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Schematic library for forge
* Extended block storage, compatible with MCEdit 0.17 and WorldEdit schematics. * Deployed as a mod, (like CodeChickenCore) for all mods to hook into and use. * Load and process .schematic files * Paste .schematic file into world. * Validate area of world matches a schematic. * API to extend LibSchematic. API ---- LibSchematic exposes an API for mod developers to both use LibSchematic and ensure their blocks are compatible. There are three major parts of the API are workers, SchematicDataHandlers and extensions. Workers are objects that manipulate the data being pulled from a schematic during a paste. They can do various things like transform the block id/metadata on the fly (such as during rotation, or to "colourize" a team's base from a generic schematic), cancel a block change or modify tileEntities. SchematicDataHandler is a set of interfaces used by the built in workers to manipulate the data of blocks. They are used to calculate the new metadata for a block when a schematic is rotated. Mod authors can provide a SchematicDataHandler for their mod blocks, telling LibSchematic how to rotate a particular block. Work is also been done on a handler to change the owner of a block, allowing pastes of schematics containing private blocks. Extensions are a way to load and store additional, non-standard data with a schematic. LibSchematic ships with two of these WorldEdit Vectors and Layers. WorldEdit Vectors provides access to the WEOrigin and WEOffset vectors added by WorldEdit. This extension is used by the OffsetWorker to paste a schematic by it's offset, rather than a corner. This can for some schematics be more intuitive. Layers is a work in progress extension by me. Layers adds an extra value to each block in the schematic, it's layer Id. A LayerWorker can be told to only paste specific layers, providing a much more fine tuned way to only paste what you want. Example uses are to be able to paste a complex structure underground without air pockets outside the structure or filling air blocks inside the structure, randomising a schematic by the addition/subtraction of sections (such as the decay of an old church).
Python: implement a "software-wide" setting that does not change often without running an if statement in every loopAsked 2022-Apr-07 at 16:09
I want Python to kind of ignore a statement that is unlikely to be called in a function that is often called.
I do not have a formal education in programming, so please excuse my lackluster ability to desribe things. I will try to explain the concept by example.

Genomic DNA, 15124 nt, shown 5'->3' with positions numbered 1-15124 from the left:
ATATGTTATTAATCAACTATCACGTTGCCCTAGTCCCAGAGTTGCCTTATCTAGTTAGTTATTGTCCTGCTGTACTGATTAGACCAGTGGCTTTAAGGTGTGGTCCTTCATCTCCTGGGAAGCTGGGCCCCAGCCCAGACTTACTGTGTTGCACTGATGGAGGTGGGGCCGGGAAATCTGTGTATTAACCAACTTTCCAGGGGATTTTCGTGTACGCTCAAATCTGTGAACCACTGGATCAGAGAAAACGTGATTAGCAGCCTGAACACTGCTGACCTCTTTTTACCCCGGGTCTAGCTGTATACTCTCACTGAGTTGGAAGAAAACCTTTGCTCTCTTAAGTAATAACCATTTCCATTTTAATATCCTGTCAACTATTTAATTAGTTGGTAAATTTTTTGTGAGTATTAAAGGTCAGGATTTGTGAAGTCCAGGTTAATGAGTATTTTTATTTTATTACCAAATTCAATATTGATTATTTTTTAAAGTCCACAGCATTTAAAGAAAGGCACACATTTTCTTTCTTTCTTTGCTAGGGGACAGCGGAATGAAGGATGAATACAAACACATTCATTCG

Say I am writing a video game, first-person shooter, drawing 60 frames per second.
In the settings menu, the user can select whether or not to display the name of other players above their head. If they disable this, I store this value as
showplayernames = False.
Then in my drawing function that outputs the graphics I have:
def draw(): #code that draws the graphics on screen if showplayernames: #code that draws the name of players on screen
I call this function 60 times a second, but there is absolutely no point for checking if showplayernames is True 60 times a second. It will not change that often, in fact I could make this a kind of "constant" during play by preventing it to change. If showplayernames is False, then the third and fourth lines of the code are completely redundant, but they are executed nevertheless. The computer isn't smart enough to know it can ignore it, and there is a performance difference: reading a value and then checking if it is false takes time.
I could write two copies of the game (or at least the draw() function), one with only the first two lines when the user selects not to show names in the settings, and another without the if statement, and then run the appropriate one.
def draw_with_names(): #code that draws the graphics on screen #code that draws the name of players on screen def draw_without_names(): #code that draws the graphics on screen
Although looping through either of these 60 times a second is more efficient than running
draw() ,this is obviously not the way to go. There are dozens of settings like this.
So how do software and game designers implement these kind of "software-wide" settings efficiently?
ANSWERAnswered 2022-Apr-07 at 15:38
not an game designer, but here is my voice. You could store settings inside json file next to you python, but then you need to cover reading, getting right values etc.
You could use Environment variables to store value but that would end up using still "if" in the code.
Game designers use triggers and events to get things done, and on the lowest level I would assume those things also use if's.
system-wide-settings will in the end be used with if's
You could use overwrites based on event/trigger and use "same" draw function in both times but that only complicates code, and we all know to "keep it simple".
Sorry if this is not the answer you were looking for.
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